Studies using functional magnetic resonance imaging (fMRI) provide converging evidence for the role of limbic circuitry in negative affective processing biases in major depression.7 Thus, for example, in implicit face processing paradigms depression is associated with exaggerated responses in the amygdala, ventral striatum and insula to negative expressions of emotion,10,11 whereas responses to happy facial expressions in the thalamus, amygdala, hippocampus and putamen appear to be reduced.12,13 Although these subcortical areas are usually regarded as important in the initial evaluation of emotion, some of the observed effects may underpin attentional bias. Thus, patients with depression also show increased responses to sad facial expressions and decreased responses to happy facial expressions in extrastriate areas including the fusiform and lingual gyrus and precuneus.10 The visual mechanisms for increasing attention to salient and important stimuli are thought to be modulated by signals from both amygdala and frontoparietal circuitry.14 Hence, the coordinated responses to affective stimuli may provide a neural assay of emotional bias or the salience level of affective stimuli and inform us of the neural mechanisms underlying behavioural biases. Such biases may therefore be driven by enhanced negative evaluation within limbic areas coupled with deficient higher-order emotional modulation of cognitive processes within areas such as the ventromedial prefrontal cortex.15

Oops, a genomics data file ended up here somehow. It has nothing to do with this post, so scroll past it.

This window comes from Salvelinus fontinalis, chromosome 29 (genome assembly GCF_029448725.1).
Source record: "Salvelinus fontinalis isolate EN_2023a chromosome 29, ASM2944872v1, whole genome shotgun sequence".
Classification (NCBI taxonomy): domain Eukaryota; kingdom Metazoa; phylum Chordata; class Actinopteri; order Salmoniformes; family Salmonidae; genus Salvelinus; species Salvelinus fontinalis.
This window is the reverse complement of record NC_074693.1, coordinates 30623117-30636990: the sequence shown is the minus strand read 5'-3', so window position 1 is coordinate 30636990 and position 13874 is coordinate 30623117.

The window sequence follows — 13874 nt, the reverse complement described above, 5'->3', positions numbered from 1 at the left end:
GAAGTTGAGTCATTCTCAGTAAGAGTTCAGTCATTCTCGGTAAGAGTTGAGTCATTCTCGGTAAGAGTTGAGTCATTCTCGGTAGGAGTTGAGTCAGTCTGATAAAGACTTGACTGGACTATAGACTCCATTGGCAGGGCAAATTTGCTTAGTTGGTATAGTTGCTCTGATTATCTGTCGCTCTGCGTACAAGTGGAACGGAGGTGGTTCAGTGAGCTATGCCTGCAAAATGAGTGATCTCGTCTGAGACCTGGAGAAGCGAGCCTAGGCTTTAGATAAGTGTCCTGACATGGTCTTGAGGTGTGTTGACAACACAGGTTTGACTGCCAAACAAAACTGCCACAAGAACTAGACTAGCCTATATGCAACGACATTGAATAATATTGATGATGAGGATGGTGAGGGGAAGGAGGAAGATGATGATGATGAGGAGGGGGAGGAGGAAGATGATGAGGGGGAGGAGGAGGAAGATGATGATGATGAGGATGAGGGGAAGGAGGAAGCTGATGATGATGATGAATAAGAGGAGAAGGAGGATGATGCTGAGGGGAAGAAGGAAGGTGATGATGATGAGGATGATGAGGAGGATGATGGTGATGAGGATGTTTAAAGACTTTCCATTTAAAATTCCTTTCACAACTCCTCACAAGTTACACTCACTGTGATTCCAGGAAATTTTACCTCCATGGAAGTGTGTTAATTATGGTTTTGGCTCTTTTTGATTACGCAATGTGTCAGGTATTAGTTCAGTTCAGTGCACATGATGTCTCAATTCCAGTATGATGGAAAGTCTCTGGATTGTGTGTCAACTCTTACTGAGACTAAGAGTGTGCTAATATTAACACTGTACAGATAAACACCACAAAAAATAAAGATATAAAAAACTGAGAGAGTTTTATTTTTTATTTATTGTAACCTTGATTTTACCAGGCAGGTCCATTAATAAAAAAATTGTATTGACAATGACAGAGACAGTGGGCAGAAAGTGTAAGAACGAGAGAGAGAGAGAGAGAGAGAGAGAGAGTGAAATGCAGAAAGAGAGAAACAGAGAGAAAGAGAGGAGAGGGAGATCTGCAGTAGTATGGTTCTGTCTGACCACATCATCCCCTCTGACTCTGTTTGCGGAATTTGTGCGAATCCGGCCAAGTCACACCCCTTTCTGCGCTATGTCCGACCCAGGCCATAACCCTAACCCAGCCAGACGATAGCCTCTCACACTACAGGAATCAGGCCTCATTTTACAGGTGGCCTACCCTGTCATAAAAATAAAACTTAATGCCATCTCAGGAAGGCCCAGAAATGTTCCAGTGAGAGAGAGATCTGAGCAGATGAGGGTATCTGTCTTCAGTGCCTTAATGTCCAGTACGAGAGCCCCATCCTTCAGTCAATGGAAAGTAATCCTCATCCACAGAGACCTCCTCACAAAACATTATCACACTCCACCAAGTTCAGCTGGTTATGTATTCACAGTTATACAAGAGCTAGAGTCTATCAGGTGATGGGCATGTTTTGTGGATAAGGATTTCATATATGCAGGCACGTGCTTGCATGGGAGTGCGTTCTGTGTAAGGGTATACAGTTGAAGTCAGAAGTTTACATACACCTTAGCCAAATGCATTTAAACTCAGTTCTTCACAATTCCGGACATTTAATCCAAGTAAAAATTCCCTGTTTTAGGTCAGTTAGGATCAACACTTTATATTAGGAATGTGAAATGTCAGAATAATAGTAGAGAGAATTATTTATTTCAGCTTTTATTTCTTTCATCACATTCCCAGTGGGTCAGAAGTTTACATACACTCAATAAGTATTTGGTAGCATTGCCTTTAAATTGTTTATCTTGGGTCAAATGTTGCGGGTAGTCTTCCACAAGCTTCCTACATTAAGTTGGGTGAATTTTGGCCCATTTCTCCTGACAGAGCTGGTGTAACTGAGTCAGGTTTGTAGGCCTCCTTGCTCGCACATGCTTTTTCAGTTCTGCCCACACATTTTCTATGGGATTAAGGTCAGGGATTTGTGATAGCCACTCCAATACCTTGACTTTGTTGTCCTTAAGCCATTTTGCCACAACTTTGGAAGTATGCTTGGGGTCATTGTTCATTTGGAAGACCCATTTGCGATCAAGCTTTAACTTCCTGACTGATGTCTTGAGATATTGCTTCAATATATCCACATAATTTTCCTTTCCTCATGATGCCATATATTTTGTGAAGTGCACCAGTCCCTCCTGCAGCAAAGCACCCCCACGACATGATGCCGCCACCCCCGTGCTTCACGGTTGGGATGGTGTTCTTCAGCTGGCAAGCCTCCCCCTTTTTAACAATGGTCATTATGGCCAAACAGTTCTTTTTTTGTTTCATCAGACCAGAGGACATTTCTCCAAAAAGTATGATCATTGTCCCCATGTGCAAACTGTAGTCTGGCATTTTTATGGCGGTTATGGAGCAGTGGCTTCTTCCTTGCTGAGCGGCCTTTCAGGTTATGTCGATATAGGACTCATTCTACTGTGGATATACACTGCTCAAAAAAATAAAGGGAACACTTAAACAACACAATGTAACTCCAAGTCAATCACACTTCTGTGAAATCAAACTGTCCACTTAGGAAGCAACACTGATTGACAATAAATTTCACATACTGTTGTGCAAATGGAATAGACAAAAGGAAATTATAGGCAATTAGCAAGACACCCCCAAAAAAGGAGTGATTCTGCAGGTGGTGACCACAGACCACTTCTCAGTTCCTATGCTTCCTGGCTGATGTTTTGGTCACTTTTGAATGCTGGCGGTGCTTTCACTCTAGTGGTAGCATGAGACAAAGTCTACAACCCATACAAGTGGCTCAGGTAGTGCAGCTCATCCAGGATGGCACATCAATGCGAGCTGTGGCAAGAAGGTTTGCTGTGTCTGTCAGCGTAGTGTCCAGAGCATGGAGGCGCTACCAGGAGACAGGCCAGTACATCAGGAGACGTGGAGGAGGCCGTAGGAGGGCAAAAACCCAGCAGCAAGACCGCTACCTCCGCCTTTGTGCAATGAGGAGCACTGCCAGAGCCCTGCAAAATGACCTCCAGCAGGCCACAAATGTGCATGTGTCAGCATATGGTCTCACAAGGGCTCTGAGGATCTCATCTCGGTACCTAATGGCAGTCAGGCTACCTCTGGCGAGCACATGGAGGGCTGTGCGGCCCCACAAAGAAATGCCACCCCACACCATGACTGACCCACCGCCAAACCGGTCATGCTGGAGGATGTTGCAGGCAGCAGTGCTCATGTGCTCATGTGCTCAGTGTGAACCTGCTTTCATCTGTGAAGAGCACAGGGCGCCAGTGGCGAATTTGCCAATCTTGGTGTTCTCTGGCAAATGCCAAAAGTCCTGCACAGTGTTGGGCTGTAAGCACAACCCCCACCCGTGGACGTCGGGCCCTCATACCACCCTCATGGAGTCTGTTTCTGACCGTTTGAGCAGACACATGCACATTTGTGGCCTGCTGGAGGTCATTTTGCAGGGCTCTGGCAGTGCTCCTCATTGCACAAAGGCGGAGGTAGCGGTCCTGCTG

Are negative biases important in vulnerability to depression?